This fall, Netflix will release The Irishman, a new movie from director Martin Scorsese that follows the life of Philly mob associate Frank Sheeran.
The fictionalized account is based on author Charles Brandt’s 2004 true-crime book I Heard You Paint Houses, in which Sheeran (the real one) claims to have murdered Teamsters leader Jimmy Hoffa in 1975 as part of a mob hit. Hoffa famously went missing and was never found. A judge declared Hoffa legally dead in 1982. The case still hasn’t been officially solved.
But was Sheeran really the one behind Hoffa’s killing? Some mob experts have their doubts.
Made for a reported $160 million, the film stars Robert De Niro as Sheeran, Joe Pesci as Pennsylvania mob boss Russell Bufalino, Harvey Keitel as Philadelphia don Angelo Bruno, and Al Pacino as Hoffa. A trailer was released late last month and it appears that some of The Irishman partly takes place here in Philadelphia, even though it was filmed mostly in New York and New Jersey.
"Could he have done it? Yeah,” says Stephen LaPenta, a retired Philadelphia police lieutenant and former organized-crime investigator in New Jersey. “But when he refutes his own position, see, that puts a question mark right behind it.”
In 1995, Sheeran told Daily News reporter Kitty Caparella that not only did he not kill Hoffa, but that he had “nothing to do with” the situation — not even with disposing of Hoffa’s body, as authorities suspected at the time.
Sheeran told the Daily News he had no knowledge of what happened to Hoffa, a former friend whom he reportedly met through Bufalino, until 1988, when he was jailed at the U.S. Medical Center for Federal Prisoners in Springfield, Mo., with Bufalino, who explained to Sheeran how the hit went down.
Netflix did not return a request for comment.
Sheeran told the Daily News that Hoffa was killed in Detroit in 1975. But not by him. Rather, Hoffa’s death came at the hands of individuals with allegiances to “people high up in government” in what the reputed hit man said was a “conspiracy of high-ranking government officials.” While Sheeran did not say so specifically, author Arthur A. Sloane’s book Hoffa points to former President Richard M. Nixon.
Nixon famously commuted Hoffa’s 13-year prison sentence for fraud in 1971, doing so with the stipulation that the Teamsters leader would be barred from union activities until 1980. However, the Daily News reported in 1995, some claimed Nixon worried Hoffa would return to power and “discover and expose an alleged kickback of as much as $6 million placed in Nixon’s name in a Swiss bank account … for Hoffa’s parole restrictions,” thus resulting in the Teamster boss’s murder. That theory has since been largely discounted, Sloane’s book says.
“I was mad” about Hoffa’s death, Sheeran told the Daily News. “[He] was my friend. I didn’t know who was involved.”
However, in 2003, on his deathbed, Sheeran changed his story. As Sheeran told Brandt in I Heard You Paint Houses, he was not only involved in Hoffa’s death in 1975, he was the gunman. According to Sheeran’s account, the hit, ordered by Bufalino, took place in an empty home in Detroit, where he and several other mobsters took Hoffa to die. He added that following the killing, Hoffa’s body was burned at a nearby crematorium.
“When Jimmy saw that the house was empty, that nobody came out of any of the rooms to greet him, he knew right away what it was,” Sheeran said in the book. “He reached for the knob and Jimmy Hoffa got shot twice at a decent range — not too close or the paint splatters back at you — in the back of the head behind his right ear. My friend didn’t suffer.”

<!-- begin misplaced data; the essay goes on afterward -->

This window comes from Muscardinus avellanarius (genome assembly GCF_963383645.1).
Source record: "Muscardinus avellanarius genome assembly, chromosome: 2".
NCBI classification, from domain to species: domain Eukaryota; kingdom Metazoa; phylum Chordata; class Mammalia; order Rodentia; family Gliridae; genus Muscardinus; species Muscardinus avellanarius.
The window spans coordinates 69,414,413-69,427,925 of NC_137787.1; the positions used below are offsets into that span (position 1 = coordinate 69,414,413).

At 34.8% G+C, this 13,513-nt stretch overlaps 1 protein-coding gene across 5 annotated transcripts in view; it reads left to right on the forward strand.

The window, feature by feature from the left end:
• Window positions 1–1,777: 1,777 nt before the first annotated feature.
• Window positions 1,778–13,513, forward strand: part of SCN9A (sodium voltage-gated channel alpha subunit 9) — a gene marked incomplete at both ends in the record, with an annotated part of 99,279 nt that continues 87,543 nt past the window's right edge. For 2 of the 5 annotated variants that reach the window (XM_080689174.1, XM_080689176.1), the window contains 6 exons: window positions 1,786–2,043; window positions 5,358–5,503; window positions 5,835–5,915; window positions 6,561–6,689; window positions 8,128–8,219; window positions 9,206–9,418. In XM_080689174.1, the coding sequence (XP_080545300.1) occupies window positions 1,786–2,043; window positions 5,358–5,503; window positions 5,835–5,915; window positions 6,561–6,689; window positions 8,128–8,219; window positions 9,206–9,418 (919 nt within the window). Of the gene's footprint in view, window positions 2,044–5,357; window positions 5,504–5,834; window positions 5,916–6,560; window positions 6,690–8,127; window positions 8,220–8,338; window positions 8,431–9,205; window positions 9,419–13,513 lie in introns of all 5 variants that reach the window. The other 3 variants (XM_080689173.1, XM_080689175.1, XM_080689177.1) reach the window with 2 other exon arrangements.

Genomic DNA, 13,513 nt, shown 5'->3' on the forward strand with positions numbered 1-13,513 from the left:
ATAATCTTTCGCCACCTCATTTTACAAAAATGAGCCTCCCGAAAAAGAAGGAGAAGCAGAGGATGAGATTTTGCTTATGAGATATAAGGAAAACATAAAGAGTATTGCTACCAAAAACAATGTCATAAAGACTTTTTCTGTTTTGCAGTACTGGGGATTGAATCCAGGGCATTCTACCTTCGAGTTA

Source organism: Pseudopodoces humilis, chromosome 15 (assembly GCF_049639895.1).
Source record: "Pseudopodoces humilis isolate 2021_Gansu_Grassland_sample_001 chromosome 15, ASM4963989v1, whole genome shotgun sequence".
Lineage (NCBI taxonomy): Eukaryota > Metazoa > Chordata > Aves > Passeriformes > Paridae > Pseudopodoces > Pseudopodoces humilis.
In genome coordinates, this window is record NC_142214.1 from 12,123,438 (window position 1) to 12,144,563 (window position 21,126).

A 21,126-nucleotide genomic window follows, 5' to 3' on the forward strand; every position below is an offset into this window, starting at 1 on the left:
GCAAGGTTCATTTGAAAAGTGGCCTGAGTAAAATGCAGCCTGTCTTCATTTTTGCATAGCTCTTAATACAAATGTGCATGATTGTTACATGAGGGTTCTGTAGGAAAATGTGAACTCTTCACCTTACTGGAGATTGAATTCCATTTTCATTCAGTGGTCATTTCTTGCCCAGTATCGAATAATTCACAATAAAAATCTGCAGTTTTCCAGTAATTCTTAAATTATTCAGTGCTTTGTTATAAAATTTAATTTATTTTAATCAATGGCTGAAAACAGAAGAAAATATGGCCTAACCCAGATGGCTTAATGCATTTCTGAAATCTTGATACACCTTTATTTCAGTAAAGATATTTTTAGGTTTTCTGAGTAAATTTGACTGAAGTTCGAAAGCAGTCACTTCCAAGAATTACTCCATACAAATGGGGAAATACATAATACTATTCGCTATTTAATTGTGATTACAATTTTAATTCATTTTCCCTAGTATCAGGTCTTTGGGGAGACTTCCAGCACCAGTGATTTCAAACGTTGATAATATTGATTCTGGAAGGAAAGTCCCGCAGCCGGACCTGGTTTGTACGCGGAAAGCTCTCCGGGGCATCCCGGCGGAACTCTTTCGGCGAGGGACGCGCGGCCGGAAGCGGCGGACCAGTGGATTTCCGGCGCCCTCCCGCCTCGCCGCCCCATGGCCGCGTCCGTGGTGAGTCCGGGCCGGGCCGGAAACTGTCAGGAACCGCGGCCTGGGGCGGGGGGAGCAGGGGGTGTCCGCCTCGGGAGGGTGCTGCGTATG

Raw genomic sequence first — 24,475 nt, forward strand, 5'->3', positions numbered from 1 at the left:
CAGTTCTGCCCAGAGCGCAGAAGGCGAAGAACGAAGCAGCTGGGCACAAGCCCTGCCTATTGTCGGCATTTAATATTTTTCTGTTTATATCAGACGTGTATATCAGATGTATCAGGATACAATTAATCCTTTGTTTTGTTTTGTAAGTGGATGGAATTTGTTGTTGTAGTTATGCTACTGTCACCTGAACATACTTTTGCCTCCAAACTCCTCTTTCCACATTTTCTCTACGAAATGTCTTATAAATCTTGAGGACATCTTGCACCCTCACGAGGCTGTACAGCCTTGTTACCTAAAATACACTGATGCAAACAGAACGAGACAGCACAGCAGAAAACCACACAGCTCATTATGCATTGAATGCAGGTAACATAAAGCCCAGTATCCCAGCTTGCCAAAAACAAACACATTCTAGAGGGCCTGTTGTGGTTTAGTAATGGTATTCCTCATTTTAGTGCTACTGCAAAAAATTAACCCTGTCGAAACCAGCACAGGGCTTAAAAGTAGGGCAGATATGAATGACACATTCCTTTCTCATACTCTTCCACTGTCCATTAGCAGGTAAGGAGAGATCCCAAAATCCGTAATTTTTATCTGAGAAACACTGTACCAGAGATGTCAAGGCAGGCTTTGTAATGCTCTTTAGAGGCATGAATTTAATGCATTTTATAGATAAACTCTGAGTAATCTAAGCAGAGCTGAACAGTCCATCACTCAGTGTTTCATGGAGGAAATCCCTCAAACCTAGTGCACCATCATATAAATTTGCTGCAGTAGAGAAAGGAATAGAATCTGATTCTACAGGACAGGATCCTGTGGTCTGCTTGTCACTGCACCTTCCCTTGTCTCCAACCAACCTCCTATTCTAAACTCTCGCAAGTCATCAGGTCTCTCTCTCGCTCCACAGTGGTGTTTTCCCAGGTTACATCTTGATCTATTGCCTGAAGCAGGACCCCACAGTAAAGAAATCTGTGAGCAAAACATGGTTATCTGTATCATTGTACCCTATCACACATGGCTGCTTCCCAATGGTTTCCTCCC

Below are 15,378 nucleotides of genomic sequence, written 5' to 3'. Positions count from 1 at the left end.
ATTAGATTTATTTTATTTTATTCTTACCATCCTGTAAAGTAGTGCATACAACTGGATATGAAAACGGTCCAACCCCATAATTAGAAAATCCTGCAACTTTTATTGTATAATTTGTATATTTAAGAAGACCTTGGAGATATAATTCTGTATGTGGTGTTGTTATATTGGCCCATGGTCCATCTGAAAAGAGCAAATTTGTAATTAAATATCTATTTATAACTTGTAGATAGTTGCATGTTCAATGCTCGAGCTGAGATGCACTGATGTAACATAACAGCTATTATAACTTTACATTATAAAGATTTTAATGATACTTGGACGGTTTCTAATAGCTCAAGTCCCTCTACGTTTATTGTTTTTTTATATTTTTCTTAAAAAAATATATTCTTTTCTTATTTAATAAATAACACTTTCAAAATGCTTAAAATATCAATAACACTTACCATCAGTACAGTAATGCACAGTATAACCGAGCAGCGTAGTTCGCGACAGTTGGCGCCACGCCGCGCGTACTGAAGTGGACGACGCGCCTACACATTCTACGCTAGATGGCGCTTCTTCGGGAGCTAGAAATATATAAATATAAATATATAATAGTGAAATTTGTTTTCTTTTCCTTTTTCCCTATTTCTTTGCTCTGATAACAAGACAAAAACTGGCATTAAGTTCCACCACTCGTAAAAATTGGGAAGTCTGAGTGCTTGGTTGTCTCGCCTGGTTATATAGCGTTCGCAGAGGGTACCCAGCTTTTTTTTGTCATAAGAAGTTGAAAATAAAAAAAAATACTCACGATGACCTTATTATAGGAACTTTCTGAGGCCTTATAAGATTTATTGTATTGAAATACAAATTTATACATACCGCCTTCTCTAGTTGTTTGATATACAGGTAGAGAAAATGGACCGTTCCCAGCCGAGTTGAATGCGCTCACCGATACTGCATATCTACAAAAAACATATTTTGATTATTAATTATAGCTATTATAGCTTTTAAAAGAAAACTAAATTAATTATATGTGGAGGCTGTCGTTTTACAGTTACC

The change in story, LaPenta says, likely comes down to ego and money. While LaPenta did not investigate the Hoffa disappearance directly or interview Sheeran about it, his time in area organized crime units put him in contact with lots of local mobsters. One common thing they share, he says, is a desire for notoriety. While the old mob was quiet about their crimes, a newer breed of mafiosi is interested in trying to “sell their stories,” such as Philly mobster Phil Leonetti, who wrote about his time in the Mafia in 2013’s Mafia Prince: Inside America’s Most Violent Crime Family and the Bloody Fall of La Cosa Nostra, or Ralph Natale, who did the same with his 2017 memoir, Last Don Standing.
» READ MORE: Mob boss Natale in hot water with ex-mistress
“These guys try to create their own legend. Most of the guys I’ve dealt with in organized crime, they’re really impressed with themselves” LaPenta says. “Was [Sheeran] a War and Peace-type author? No, I don’t think so. But he tried to make that his legacy, which again is so egocentric.”
Caparella said that Sheeran asked her four times to write his autobiography, but she declined. “I knew him, covered him, and often could not understand his mumbling. He could be very funny. The reason I did not agree to write the book was I did not think he would tell me the truth," she said. "Then, how would I confirm whatever he said? Most people are dead.”
What actually happened to Hoffa remains up for debate, but one leading theory comes from mob author Dan Moldea, whose deeply researched book, The Hoffa Wars, was released in 1978. For years, Moldea has said that Hoffa’s actual killer was Genovese crime family associate Salvatore “Sally Bugs” Briguglio, who murdered the Teamsters leader before stuffing his body into a 55-gallon drum that was shipped to New Jersey and buried in a landfill in Jersey City. As Moldea recently told Slate, Sheeran “was definitely involved” in Hoffa’s disappearance, but he wasn’t the gunman himself — a fact he reportedly told De Niro at a banquet back in 2014.
“De Niro had a lot of pride that he is doing the real story,” Moldea told the New York Post in 2017. “I told him that he’s being conned.”